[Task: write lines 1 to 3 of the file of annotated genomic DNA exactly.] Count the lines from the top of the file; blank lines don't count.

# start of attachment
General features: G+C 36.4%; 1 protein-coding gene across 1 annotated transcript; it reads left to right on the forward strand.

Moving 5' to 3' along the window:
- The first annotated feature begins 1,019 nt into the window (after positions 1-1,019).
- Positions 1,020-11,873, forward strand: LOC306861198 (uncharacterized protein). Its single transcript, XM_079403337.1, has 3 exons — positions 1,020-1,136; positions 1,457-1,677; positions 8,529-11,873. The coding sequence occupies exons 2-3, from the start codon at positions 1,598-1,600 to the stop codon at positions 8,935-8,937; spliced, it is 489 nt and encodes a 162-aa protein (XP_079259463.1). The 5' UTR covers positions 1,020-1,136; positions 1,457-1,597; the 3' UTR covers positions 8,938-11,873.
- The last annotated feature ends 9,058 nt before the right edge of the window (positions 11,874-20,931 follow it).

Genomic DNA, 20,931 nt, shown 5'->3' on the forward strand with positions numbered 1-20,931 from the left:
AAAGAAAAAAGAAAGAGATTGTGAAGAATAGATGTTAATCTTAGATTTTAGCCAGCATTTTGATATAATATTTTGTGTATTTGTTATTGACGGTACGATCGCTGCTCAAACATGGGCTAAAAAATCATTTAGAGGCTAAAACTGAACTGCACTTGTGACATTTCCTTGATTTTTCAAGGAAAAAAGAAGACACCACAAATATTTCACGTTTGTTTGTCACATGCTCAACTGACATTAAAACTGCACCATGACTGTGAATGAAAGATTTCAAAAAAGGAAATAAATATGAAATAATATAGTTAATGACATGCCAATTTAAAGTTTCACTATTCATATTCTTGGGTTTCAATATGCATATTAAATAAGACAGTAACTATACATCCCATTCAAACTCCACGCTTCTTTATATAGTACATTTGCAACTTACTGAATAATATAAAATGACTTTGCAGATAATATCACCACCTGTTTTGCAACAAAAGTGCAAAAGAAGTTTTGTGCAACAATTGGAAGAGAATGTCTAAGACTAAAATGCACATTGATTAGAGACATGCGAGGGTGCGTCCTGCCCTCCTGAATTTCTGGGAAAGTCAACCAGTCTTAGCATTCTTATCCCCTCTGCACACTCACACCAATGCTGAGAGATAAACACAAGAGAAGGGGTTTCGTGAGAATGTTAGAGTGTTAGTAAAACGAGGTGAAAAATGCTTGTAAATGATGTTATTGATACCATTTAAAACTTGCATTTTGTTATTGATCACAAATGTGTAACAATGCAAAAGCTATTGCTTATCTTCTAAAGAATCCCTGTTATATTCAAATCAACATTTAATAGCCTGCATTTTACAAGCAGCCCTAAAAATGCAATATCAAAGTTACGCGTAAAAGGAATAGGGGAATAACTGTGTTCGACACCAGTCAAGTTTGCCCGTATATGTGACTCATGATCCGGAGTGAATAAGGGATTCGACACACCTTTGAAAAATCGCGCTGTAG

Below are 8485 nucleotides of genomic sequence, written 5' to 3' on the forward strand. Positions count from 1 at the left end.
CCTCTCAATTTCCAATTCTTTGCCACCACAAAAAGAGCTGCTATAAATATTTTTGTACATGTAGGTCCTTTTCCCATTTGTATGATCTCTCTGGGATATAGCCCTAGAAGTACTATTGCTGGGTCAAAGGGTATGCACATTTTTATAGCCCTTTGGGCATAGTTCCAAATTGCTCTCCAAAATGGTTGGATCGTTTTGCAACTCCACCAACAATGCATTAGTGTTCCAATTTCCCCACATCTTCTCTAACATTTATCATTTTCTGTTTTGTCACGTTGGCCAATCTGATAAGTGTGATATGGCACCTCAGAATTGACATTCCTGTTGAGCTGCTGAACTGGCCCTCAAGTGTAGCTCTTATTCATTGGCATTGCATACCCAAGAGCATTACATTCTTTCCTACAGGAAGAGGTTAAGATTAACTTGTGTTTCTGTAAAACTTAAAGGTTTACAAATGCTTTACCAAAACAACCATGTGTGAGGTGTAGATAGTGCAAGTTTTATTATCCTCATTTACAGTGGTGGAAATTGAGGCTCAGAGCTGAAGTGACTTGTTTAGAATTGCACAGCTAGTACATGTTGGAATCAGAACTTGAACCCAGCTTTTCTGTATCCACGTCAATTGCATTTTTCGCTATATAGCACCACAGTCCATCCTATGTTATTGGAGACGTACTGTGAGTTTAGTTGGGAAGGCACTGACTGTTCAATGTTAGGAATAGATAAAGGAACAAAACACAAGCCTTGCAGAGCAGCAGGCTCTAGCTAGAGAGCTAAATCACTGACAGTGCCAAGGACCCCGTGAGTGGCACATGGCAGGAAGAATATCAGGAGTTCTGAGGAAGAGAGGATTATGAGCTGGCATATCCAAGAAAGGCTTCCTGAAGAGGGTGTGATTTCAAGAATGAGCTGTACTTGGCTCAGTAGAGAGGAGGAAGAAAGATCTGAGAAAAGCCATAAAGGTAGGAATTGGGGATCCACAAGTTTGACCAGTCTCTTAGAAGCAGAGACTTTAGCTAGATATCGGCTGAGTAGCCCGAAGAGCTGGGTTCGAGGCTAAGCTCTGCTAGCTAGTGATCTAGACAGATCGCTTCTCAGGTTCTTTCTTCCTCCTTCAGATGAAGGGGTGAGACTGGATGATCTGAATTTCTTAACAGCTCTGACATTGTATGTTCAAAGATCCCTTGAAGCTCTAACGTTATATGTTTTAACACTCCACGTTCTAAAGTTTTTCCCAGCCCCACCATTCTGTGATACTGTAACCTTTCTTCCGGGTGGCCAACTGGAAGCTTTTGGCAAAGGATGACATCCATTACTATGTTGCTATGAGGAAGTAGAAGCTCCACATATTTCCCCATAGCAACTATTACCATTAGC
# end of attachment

General features: G+C 36.4%; 1 protein-coding gene across 1 annotated transcript; it reads left to right on the forward strand.

Moving 5' to 3' along the window:
- The first annotated feature begins 1,019 nt into the window (after positions 1-1,019).